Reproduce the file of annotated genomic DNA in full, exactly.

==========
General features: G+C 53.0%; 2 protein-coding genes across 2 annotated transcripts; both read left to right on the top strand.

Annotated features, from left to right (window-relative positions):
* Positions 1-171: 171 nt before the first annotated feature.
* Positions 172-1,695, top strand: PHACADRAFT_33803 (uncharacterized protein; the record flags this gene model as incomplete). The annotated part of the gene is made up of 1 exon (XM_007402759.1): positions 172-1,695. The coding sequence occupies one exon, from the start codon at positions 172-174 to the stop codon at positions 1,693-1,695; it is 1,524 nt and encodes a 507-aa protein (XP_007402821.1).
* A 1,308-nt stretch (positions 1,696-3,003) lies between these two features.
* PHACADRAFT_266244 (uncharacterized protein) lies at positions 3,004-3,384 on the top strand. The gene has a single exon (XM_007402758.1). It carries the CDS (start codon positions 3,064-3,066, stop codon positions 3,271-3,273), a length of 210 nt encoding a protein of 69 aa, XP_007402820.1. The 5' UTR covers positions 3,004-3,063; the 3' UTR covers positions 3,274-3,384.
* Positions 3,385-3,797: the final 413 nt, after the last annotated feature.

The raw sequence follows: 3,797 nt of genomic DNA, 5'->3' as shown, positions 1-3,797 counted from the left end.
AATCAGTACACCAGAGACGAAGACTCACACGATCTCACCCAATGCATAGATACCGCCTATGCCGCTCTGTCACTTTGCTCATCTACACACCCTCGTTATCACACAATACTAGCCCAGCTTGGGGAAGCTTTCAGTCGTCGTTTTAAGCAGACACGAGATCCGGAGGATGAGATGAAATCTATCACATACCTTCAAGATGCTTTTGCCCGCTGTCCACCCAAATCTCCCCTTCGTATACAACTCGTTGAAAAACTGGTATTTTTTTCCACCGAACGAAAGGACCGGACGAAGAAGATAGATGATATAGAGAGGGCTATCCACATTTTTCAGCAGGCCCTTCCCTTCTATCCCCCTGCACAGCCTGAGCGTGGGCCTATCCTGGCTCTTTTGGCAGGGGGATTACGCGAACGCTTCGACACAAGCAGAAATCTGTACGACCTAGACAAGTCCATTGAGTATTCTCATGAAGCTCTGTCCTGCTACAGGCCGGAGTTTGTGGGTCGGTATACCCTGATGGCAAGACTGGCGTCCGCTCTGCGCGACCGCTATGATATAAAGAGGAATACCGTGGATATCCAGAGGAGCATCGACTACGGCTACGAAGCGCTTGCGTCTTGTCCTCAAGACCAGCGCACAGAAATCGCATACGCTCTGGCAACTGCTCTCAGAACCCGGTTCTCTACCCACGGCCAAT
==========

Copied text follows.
General features: G+C 53.0%; 2 protein-coding genes across 2 annotated transcripts; both read left to right on the top strand.

Annotated features, from left to right (window-relative positions):
* Positions 1-171: 171 nt before the first annotated feature.
* Positions 172-1,695, top strand: PHACADRAFT_33803 (uncharacterized protein; the record flags this gene model as incomplete). The annotated part of the gene is made up of 1 exon (XM_007402759.1): positions 172-1,695. The coding sequence occupies one exon, from the start codon at positions 172-174 to the stop codon at positions 1,693-1,695; it is 1,524 nt and encodes a 507-aa protein (XP_007402821.1).
* A 1,308-nt stretch (positions 1,696-3,003) lies between these two features.
* PHACADRAFT_266244 (uncharacterized protein) lies at positions 3,004-3,384 on the top strand. The gene has a single exon (XM_007402758.1). It carries the CDS (start codon positions 3,064-3,066, stop codon positions 3,271-3,273), a length of 210 nt encoding a protein of 69 aa, XP_007402820.1. The 5' UTR covers positions 3,004-3,063; the 3' UTR covers positions 3,274-3,384.
* Positions 3,385-3,797: the final 413 nt, after the last annotated feature.

The raw sequence follows: 3,797 nt of genomic DNA, 5'->3' as shown, positions 1-3,797 counted from the left end.
AATCAGTACACCAGAGACGAAGACTCACACGATCTCACCCAATGCATAGATACCGCCTATGCCGCTCTGTCACTTTGCTCATCTACACACCCTCGTTATCACACAATACTAGCCCAGCTTGGGGAAGCTTTCAGTCGTCGTTTTAAGCAGACACGAGATCCGGAGGATGAGATGAAATCTATCACATACCTTCAAGATGCTTTTGCCCGCTGTCCACCCAAATCTCCCCTTCGTATACAACTCGTTGAAAAACTGGTATTTTTTTCCACCGAACGAAAGGACCGGACGAAGAAGATAGATGATATAGAGAGGGCTATCCACATTTTTCAGCAGGCCCTTCCCTTCTATCCCCCTGCACAGCCTGAGCGTGGGCCTATCCTGGCTCTTTTGGCAGGGGGATTACGCGAACGCTTCGACACAAGCAGAAATCTGTACGACCTAGACAAGTCCATTGAGTATTCTCATGAAGCTCTGTCCTGCTACAGGCCGGAGTTTGTGGGTCGGTATACCCTGATGGCAAGACTGGCGTCCGCTCTGCGCGACCGCTATGATATAAAGAGGAATACCGTGGATATCCAGAGGAGCATCGACTACGGCTACGAAGCGCTTGCGTCTTGTCCTCAAGACCAGCGCACAGAAATCGCATACGCTCTGGCAACTGCTCTCAGAACCCGGTTCTCTACCCACGGCCAAT